Is it too much for your kid or simply a new challenge to overcome?

‘I don’t want to go to school,’ wails my eldest.  

‘I’m not going to school either,’ echoes my youngest.

‘Why not,’ I ask my eldest and try to tune out the barrage of whining that comes from my youngest, something about if her sister doesn’t go then she shouldn’t have to go because that’s not fair etc, etc.

‘I want to go to an English school,’ she says and then bursts into tears.  ‘I only have one teacher who speaks English, they all speak Dutch.’

‘Are you having trouble understanding what they are saying?’

‘Yes.’

‘Does it feel really hard?’

‘Yes,’ she wipes her face and then tightens her jaw.  ‘I’m staying home.’

‘You are both going to school.  I know it’s a hard thing.  I have my dutch school today, and it’s really hard.  I haven’t done my homework and I don’t want to go, but I need to.  Sometimes we have to do hard things.  Remember when you started kinder, you didn’t want to go, but after a while, you loved it.  And when you changed classes, you didn’t want to.  That was another hard thing, but you did it, and you know, after a while you loved that too.  And then when we came to Amsterdam, you started at a new school, and you didn’t want to do that either.  But you stuck with it, and now you miss it, that’s how much you grew to love it.  Let’s give this school a little more time, you know, you might grow to love this one too.’

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Are you brave enough to get a Pixie cut?

‘I thought you were growing your hair long’ laughs our nanny as she walks through the front door and spies my hair.  

‘I was….  I am…’ I run my hand through the centimetre of hair I have left, ‘It’s just that I’ve had this bee in my bonnet about a pixie cut, and if I don’t do it now I’ll grow my hair to my shoulders, then get irritated with it because it’s at an awkward length and it’s taking too long and then I’ll cut it all off again.  I figure if I get it over and done with now, then I can let it go.’  I’m really very complicated, I think as the words pour awkwardly from my mouth.  

I’d like to be simple, to ease through life, steady, reliable, consistent.  Instead, I’m up and down like a yoyo.  I’m growing my hair long, I’m cutting it short.  I’m a writer.  Yes.  I’m writing a novel.  Also, I’m writing a picture book.  And, actually, now I’m writing a chapter book for kids.  I’ve also written a ten-minute play, and now, well now it’s time to focus once again on the novel.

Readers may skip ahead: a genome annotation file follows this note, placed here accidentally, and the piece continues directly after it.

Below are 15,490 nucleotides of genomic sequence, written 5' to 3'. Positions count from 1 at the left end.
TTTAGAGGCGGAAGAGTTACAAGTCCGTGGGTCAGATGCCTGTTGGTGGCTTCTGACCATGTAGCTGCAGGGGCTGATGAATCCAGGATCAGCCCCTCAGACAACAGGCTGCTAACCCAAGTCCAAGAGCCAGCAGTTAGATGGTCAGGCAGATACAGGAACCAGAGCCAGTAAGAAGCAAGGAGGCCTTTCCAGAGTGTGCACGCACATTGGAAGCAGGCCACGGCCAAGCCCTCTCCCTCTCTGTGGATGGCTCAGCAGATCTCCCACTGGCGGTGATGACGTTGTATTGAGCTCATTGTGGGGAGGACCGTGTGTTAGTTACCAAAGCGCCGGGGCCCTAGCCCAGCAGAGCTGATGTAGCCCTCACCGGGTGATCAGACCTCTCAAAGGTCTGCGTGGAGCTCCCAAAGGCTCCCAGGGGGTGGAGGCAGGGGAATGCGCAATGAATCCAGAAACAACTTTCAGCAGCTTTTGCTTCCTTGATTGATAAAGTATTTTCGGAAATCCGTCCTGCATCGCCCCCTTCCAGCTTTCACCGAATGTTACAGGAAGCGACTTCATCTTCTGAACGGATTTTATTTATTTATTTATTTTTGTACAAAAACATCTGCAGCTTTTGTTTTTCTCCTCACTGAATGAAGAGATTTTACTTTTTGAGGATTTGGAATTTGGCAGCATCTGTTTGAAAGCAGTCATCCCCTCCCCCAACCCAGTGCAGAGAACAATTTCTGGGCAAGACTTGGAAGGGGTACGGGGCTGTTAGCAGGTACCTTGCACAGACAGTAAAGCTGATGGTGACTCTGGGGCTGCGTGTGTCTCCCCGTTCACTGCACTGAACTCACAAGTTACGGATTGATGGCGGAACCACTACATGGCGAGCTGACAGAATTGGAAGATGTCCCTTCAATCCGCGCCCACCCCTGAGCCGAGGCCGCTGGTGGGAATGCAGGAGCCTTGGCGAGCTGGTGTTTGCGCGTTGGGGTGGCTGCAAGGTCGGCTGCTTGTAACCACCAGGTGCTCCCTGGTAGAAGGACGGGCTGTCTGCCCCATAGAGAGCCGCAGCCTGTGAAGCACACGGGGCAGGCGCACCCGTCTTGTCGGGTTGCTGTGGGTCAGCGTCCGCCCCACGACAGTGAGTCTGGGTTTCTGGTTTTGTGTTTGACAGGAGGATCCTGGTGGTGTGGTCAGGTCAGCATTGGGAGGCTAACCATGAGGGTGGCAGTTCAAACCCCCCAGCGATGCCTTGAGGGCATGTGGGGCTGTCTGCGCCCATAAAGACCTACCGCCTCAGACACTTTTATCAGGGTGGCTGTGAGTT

‘I’m starting a blog,’ I tell my husband.  

‘Good,’ he says, ‘I think you should.’  

‘I think I’ll start a blog,’ I say again, a month later.

‘Okay, great.’

‘Do you think I should start a blog?’ I ask him a few weeks after that.

He doesn’t answer.  I’m irritated, but not surprised.

A month later, I’ve started two blogs and am possibly collaborating on a third.  There’s an all or nothing thing about me.  It bugs me, but I can’t seem to find the balance.  I took up salsa dancing in my 20’s.  Some weeks I couldn’t be bothered and I would miss classes for a month.  Other weeks, I was so obsessed, I danced three nights a week until I could no longer stand.  

Sometimes I think I force myself to do things, just to chase the fear into the dark recesses, to prove to myself that I will not be beaten by it.  Eventually, though the effort exhausts me, and I collapse in a heap of fear and self-loathing as I watch too much bad tv and eat an entire block of chocolate (or maybe two, but ssh!).  

I went skydiving once.  It was the most terrifying thing I’d forced myself to do up until that point.  I didn’t really want to jump.  I remember that clearly, but I forced myself to. As if it would prove something. When the door was pulled open and the woman I was strapped to inched us closer to it, I decided I’d changed my mind.  Unfortunately, she didn’t hear me over the raging wing.  There’s a reason they ask you to tilt your head back and stare at the sky above you before you jump, because if you’re anything like me, when you look down at the patchwork quilt of earth just waiting to smash you to smithereens, you’ll never jump.  I didn’t realise until about halfway into the free fall when it occurred to me that I had not only stopped breathing but that I couldn’t actually recall how to get started again.  ‘Scream,’ the young, long dark-haired instructor with the fluoro stars stitched onto her gear told me, as we boarded the plane.  ‘If you find it hard to breathe out, just scream,’